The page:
MSO Horn Players prepare for Schumann’s Conzertstück
Tagged Under: 2019.20 Season, French Horn, MSO Musicians
“Thirty seconds of glory, and 30 minutes of counting rests.”
That’s how MSO hornist Josh Phillips describes—with tongue in cheek and nowhere near his mouthpiece–a symphony horn player’s world. If there’s a kernel of truth in it, it certainly doesn’t apply to Robert Schumann’s Conzertstück, in F Major for Four Horns and Orchestra, which is featured on the MSO’s program November 1st and 2nd at the Pabst Theatre.
The 1849 Conzertstück is one of the most unusual and challenging pieces in the repertory of the French horn (typically called simply “the horn” by musicians). While concertos for horn and orchestra are rare enough—Mozart, Haydn, Richard Strauss—Schumann put four horns front and center for a three-movement “concert piece.”
“It’s a little nutty,” says Dietrich Hemann, one of the four soloists. “There’s a little bit of the mad scientist in it. It’s like he’s saying, ‘Okay, let’s see exactly what the limits of this instrument are.’”
“This instrument,” for Schumann, was the valved horn, invented in Germany in 1818, which uses buttons to change the path of the air moving through the horn. It was an innovation to the “natural horn,” in which the same effect required the player to change “crooks” to shorten or lengthen the air path. ►Watch MSO Hornist Darcy Hamlin demonstrate the differences here.
Schumann’s three-movement, 18-minute piece certainly does push the instrument to its limit. There are rapid arpeggios, blazing chromatic passages, and crazy key changes that would be all but impossible to play on a natural horn. It’s no picnic, even for the modern instrument. And its place on a MSO program was a long time coming.
“They came to me four years ago and asked me to do this piece, and I said no,” says Horn Principal Matt Annin, who will play the very challenging first horn part. “Then they asked me two years ago”—he pauses dramatically–“and I said no. Our seasons are very, very busy. And this piece requires just the right schedule. When they asked again, I consented.”
With a shrug, he adds, “I figured I’m not getting any younger.”
But schedule wasn’t the only consideration. Before he agreed to play the piece, Annin spent two days with the man who made his instruments, Karl Hill, to talk about the challenges. “The first part is extremely high,” he says, “and it would be very hard to do with my regular horn. There are some people who can do that, but I’m not one of those.”
The solution was to use a descant horn—an instrument that makes playing high notes a little easer—outfitted with a special mouthpiece.
“My part is very high as well,” says Hamlin, who will also use a special mouthpiece (“equipment is a big deal,” she says). In addition, the quartet did a little rearranging. “In order to make Matt’s part even remotely playable,” Hamlin explains, “we distributed little bits and pieces from his part into the other parts.”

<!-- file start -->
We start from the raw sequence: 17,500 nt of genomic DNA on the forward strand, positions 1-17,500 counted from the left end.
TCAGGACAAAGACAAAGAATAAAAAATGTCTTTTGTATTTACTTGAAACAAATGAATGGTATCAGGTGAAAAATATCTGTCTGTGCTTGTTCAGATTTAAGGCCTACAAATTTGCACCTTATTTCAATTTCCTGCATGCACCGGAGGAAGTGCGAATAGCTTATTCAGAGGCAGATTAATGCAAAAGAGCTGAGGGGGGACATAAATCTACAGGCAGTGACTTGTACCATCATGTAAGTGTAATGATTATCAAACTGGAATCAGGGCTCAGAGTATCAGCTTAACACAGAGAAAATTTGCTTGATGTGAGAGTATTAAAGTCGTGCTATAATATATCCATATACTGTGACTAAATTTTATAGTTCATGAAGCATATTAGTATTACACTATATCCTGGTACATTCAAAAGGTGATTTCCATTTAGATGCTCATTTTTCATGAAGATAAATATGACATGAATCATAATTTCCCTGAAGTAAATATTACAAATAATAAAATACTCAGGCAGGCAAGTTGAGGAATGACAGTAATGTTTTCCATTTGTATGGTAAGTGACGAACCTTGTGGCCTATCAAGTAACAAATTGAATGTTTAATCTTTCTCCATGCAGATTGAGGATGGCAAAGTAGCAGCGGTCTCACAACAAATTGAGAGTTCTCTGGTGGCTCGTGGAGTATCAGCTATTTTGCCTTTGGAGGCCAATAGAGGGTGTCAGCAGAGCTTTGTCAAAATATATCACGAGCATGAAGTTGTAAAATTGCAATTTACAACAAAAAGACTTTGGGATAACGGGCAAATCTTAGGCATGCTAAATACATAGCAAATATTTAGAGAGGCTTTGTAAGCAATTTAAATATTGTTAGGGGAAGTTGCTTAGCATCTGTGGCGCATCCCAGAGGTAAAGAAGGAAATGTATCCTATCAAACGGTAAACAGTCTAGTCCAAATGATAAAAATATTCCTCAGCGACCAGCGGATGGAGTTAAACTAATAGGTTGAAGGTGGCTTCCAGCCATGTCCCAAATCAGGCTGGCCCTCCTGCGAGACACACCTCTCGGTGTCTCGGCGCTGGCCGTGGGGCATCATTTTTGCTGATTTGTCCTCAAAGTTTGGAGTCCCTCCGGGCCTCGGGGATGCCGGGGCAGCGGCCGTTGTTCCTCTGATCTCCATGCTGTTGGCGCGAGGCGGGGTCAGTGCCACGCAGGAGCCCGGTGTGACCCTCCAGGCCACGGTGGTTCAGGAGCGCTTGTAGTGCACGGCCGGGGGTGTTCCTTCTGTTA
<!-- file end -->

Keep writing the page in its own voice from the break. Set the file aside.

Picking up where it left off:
When we talked in mid-October, the quartet had already met for a few rehearsals, and there were more to come before the regular concert rehearsals with the orchestra, including a meeting with MSO Music Director Ken David Masur. “I’m struck by just how much fun it is to play,” says Hamlin. “After practicing it a lot this summer, it’s just a lot of fun to play with everybody else.”
“The writing is so impressive,” adds Hemann. “Some of it does sit in the extreme register, but it suits the horn. “The heroic nature of the instrument really comes through very clearly. So I think all of that makes it a lot of fun both to play and to listen to.”
Part of the fun is being front and center, of course. In the two Beethoven symphonies also on this program, the horns are in their typical role, part of a carefully tuned and balanced orchestral ensemble.
The Schumann soloists won’t play in the Beethoven symphonies—which will feature Associate Principal Krystof Pipal—and the playing there will have a different quality.
“In the orchestra, you’re part of a larger group,” Annin says, “and you fit into that harmony. Most of the time you’re blending and finding your place in chords. Not sticking out.”
While the Conzertstück offers a bold exploration into the capabilities of “new” instruments. Beethoven’s first two symphonies sit at the cusp of tradition and innovation. Written at the dawn of the 19th century–a time when Beethoven’s mature style was evident in his chamber and piano music—these early symphonies show Beethoven to be still revving his creative engines. The great critic Donald Tovey wrote that the first symphony is a “fitting farewell to the 18th Century.” Most writers, similarly, emphasize the piece’s roots in the work of Mozart and Haydn. From the full-bodied, quasi-military Allegro that opens the first symphony to the comic buffa hijinx of the last movement of the Second.
But marks of Beethoven’s restless sense of innovation are certainly there. Traditionalists of the time were aghast that the first symphony didn’t begin in the harmonic home key of the movement. Beethoven biographer Jan Swafford calls the second symphony “high comedy,” but on a grand canvas. At its premier in 1803, he points out, it was the longest symphony written to date.
The biggest contrast, however, may be a matter of familiarity. Beethoven’s symphonies are standards of the repertoire, and will be heard around the world in this season, which marks the 250th anniversary of Beethoven’s birth. The rarely performed Conzertstück, however, is a glorious anomaly, which offers a rare chance to hear the MSO’s horn section in their true glory.